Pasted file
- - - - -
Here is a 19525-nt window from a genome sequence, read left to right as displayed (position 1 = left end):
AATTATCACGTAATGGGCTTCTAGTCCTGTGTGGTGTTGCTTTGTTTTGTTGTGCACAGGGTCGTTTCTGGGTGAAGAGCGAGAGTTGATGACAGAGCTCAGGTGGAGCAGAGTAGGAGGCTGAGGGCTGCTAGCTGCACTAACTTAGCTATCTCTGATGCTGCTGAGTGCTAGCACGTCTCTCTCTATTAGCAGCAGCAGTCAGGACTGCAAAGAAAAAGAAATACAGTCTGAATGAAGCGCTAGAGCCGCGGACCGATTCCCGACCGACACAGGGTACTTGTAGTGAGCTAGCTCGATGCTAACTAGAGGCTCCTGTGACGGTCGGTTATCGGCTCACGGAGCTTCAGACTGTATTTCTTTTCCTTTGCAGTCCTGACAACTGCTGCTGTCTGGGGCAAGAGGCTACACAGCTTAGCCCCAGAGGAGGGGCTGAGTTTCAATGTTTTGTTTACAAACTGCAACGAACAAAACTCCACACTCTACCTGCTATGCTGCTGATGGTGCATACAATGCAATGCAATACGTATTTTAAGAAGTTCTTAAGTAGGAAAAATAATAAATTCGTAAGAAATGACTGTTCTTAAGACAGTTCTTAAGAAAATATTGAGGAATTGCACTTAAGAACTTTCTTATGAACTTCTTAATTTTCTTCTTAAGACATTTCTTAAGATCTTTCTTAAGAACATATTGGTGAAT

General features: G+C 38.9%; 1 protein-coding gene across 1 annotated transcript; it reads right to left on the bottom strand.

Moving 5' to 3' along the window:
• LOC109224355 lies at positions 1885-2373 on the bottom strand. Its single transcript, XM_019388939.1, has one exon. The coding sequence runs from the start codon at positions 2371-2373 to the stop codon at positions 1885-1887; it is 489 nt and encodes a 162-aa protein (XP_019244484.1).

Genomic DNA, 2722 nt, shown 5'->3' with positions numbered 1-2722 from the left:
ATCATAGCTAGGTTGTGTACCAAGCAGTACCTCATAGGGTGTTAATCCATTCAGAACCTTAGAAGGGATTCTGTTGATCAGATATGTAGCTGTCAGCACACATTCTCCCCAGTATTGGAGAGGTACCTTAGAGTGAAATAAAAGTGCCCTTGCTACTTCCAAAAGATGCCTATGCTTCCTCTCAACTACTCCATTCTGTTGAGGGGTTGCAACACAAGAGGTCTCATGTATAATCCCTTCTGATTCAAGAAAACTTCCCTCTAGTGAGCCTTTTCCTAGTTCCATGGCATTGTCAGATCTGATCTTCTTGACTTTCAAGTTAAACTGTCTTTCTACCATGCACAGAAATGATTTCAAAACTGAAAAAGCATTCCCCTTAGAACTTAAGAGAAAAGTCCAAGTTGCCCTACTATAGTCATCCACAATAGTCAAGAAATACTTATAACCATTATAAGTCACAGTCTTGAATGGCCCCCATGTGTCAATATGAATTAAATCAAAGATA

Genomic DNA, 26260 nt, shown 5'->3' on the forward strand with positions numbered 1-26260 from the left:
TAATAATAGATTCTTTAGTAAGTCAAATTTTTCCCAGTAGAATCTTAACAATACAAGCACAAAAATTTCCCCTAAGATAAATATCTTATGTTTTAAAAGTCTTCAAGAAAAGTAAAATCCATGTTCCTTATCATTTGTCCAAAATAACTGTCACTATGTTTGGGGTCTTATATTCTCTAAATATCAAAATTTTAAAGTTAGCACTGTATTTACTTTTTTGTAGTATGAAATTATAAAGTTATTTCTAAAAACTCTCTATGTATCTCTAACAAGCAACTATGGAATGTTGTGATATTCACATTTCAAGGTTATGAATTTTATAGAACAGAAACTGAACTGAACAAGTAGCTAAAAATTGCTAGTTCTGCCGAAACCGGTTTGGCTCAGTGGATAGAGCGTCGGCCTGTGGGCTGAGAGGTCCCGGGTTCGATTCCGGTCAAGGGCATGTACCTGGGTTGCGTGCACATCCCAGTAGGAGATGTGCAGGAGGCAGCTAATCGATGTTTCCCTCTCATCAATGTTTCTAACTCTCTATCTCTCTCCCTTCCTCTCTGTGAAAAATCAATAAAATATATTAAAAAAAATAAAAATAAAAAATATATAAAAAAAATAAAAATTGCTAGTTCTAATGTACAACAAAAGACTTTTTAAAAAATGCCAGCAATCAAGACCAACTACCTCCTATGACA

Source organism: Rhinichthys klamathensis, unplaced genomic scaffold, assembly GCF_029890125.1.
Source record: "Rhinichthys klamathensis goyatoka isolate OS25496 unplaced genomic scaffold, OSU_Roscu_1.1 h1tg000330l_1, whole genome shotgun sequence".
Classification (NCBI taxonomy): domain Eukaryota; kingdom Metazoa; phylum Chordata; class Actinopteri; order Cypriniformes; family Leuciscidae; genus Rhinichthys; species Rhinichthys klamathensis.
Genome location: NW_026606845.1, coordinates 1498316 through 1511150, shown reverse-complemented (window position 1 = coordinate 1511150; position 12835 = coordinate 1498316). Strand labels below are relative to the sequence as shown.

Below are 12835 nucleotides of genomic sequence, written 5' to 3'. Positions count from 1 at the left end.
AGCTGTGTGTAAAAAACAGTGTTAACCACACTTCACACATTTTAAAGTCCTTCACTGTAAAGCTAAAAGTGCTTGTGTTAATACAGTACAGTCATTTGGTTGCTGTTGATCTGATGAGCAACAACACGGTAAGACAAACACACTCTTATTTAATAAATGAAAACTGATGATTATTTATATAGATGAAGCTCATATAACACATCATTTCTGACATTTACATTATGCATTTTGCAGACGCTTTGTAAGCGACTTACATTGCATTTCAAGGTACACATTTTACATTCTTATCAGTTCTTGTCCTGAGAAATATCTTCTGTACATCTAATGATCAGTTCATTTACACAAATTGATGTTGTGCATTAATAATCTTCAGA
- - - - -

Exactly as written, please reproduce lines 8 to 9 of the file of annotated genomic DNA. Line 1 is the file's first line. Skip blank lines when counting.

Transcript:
Genomic DNA, 26260 nt, shown 5'->3' on the forward strand with positions numbered 1-26260 from the left:
TAATAATAGATTCTTTAGTAAGTCAAATTTTTCCCAGTAGAATCTTAACAATACAAGCACAAAAATTTCCCCTAAGATAAATATCTTATGTTTTAAAAGTCTTCAAGAAAAGTAAAATCCATGTTCCTTATCATTTGTCCAAAATAACTGTCACTATGTTTGGGGTCTTATATTCTCTAAATATCAAAATTTTAAAGTTAGCACTGTATTTACTTTTTTGTAGTATGAAATTATAAAGTTATTTCTAAAAACTCTCTATGTATCTCTAACAAGCAACTATGGAATGTTGTGATATTCACATTTCAAGGTTATGAATTTTATAGAACAGAAACTGAACTGAACAAGTAGCTAAAAATTGCTAGTTCTGCCGAAACCGGTTTGGCTCAGTGGATAGAGCGTCGGCCTGTGGGCTGAGAGGTCCCGGGTTCGATTCCGGTCAAGGGCATGTACCTGGGTTGCGTGCACATCCCAGTAGGAGATGTGCAGGAGGCAGCTAATCGATGTTTCCCTCTCATCAATGTTTCTAACTCTCTATCTCTCTCCCTTCCTCTCTGTGAAAAATCAATAAAATATATTAAAAAAAATAAAAATAAAAAATATATAAAAAAAATAAAAATTGCTAGTTCTAATGTACAACAAAAGACTTTTTAAAAAATGCCAGCAATCAAGACCAACTACCTCCTATGACA